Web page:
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Old 6th May 2013, 01:45 PM   #1
Barclay is offline Barclay  United States
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Default Can I use a variable voltage cieling fan switch as a variac?

I have an old tube amp that I am just starting up for the first time today.
Can I use a variable cieling fan switch for a variac?
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Old 6th May 2013, 02:29 PM   #2
TheGimp is offline TheGimp  United States
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Make sure the grounds are properly connected, line and neutral are correct, and the control has sufficient rating (most likely 600W or better).

Stick a 100W incandescent light bulb in series with it.

The TRIAC control may generate a lot of noise due to it's switching on at various phases of the line frequency, however for initial testing this shouldn't be a problem.
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Old 6th May 2013, 03:38 PM   #3
Barclay is offline Barclay  United States
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Can I use a 3-pole dimmer switch and a rough in light fixture?
The amp is not grounded. I know in the old amps where to tube voltage = line voltage trying to simply ground the chasis will blow it up. But this one is not like that.
Here is a sketch:
Click the image to open in full size.
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Old 6th May 2013, 04:11 PM   #4
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Skip the dimmer - the light bulb will limit the current to less than 1A. Start with tubes pulled - bulb shouldn't light. Check for expected voltages. If there's a solid state rectifier, you can check B+ and /or bias. Rectifier tube next, if used. Depending on the size of the amp, you may need a larger size than 100W to run it with all tubes installed.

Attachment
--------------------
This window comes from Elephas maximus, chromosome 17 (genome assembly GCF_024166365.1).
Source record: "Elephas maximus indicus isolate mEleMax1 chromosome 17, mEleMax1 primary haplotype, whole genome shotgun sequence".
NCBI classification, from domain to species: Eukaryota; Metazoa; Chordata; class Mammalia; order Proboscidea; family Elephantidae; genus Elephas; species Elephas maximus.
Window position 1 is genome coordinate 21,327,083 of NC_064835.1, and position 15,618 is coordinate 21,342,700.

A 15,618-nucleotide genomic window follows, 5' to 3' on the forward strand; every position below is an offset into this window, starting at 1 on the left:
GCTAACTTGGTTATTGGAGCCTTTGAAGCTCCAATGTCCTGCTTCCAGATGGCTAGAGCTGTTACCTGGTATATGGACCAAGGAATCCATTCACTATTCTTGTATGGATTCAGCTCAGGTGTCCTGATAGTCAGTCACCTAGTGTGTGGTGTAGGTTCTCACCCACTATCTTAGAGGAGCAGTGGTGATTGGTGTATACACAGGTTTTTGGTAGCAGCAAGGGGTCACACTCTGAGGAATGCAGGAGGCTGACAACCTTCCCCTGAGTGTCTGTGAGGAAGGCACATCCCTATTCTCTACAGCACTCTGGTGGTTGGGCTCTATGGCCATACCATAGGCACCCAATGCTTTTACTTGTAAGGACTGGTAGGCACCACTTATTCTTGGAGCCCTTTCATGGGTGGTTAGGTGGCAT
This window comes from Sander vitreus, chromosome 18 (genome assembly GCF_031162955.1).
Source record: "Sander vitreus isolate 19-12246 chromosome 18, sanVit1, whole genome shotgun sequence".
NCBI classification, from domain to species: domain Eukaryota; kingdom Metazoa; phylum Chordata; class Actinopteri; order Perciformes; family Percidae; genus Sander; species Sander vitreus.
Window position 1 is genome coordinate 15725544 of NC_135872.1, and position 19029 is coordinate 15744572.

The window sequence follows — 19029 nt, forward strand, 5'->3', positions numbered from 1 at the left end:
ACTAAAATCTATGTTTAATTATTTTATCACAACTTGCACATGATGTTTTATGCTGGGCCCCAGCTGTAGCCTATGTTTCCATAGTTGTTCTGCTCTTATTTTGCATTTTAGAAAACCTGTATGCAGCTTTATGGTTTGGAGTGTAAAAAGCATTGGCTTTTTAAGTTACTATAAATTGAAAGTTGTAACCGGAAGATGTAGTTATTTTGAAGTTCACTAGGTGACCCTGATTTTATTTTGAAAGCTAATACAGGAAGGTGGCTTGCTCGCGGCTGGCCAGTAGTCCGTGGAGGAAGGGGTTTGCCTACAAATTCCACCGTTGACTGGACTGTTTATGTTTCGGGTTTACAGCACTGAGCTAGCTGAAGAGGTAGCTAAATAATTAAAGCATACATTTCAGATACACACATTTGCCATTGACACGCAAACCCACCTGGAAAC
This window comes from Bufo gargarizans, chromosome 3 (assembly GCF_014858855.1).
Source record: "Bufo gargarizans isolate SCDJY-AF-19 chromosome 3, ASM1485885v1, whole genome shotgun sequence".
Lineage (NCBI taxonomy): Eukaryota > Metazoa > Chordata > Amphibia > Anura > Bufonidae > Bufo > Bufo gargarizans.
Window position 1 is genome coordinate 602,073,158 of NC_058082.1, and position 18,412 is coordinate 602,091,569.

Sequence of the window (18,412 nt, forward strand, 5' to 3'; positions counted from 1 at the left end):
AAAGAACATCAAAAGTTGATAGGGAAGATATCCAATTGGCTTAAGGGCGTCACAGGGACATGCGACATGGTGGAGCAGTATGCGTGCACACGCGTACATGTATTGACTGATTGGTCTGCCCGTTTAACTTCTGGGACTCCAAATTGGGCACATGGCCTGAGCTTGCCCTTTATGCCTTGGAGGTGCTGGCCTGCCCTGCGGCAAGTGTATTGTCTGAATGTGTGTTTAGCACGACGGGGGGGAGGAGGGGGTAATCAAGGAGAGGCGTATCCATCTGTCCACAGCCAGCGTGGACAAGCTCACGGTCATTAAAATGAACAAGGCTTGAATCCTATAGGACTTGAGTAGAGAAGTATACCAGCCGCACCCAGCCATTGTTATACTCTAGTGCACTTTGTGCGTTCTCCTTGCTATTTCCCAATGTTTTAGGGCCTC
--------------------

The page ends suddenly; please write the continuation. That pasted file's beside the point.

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Old 6th May 2013, 04:21 PM   #5
Barclay is offline Barclay  United States
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I know this sounds like i'm being lazy, but I'm really just pressed for time.
It would take me time to figure out what pins to test, plus I would need time to run to harbor frieght for a multimeter.
Would I just be testing that voltage is going to each tube?
The one I have is an automtive and I really don't know how to use it anyway.
One person suggested wiring in a light socket before the amp (no dimmer)and starting with a 10 watt bulb for a few minutes, then a 25 watt bulb then a 50 watt then 75 then 100 then 150 up to 300, ( I don't know where I would get a 300 watt bulb)
This is an AMI DD jukebox amp.
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Old 6th May 2013, 09:31 PM   #6
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Quote:
Originally Posted by Barclay View Post
I know this sounds like i'm being lazy, but I'm really just pressed for time.
It would take me time to figure out what pins to test, plus I would need time to run to harbor frieght for a multimeter.
Would I just be testing that voltage is going to each tube?
The one I have is an automtive and I really don't know how to use it anyway.
One person suggested wiring in a light socket before the amp (no dimmer)and starting with a 10 watt bulb for a few minutes, then a 25 watt bulb then a 50 watt then 75 then 100 then 150 up to 300, ( I don't know where I would get a 300 watt bulb)
This is an AMI DD jukebox amp.
The lightbulb in series with the AC mains (I use a 25W bulb for this test) is only a protection scheme. It's not a substitute for measuring the voltages.

The multimeter is your friend! Learning to properly use one is not difficult, and is essential to checking out any piece of electronics.

Recommended action is to go to Harbor Freight and get at least 3 of their cheap red DVMs. Also pick up some clip-leads so you can safely clip the DVM into the circuit-under-test (you don't really want to be balancing multiple sets of probes inside a live amp, IMHO).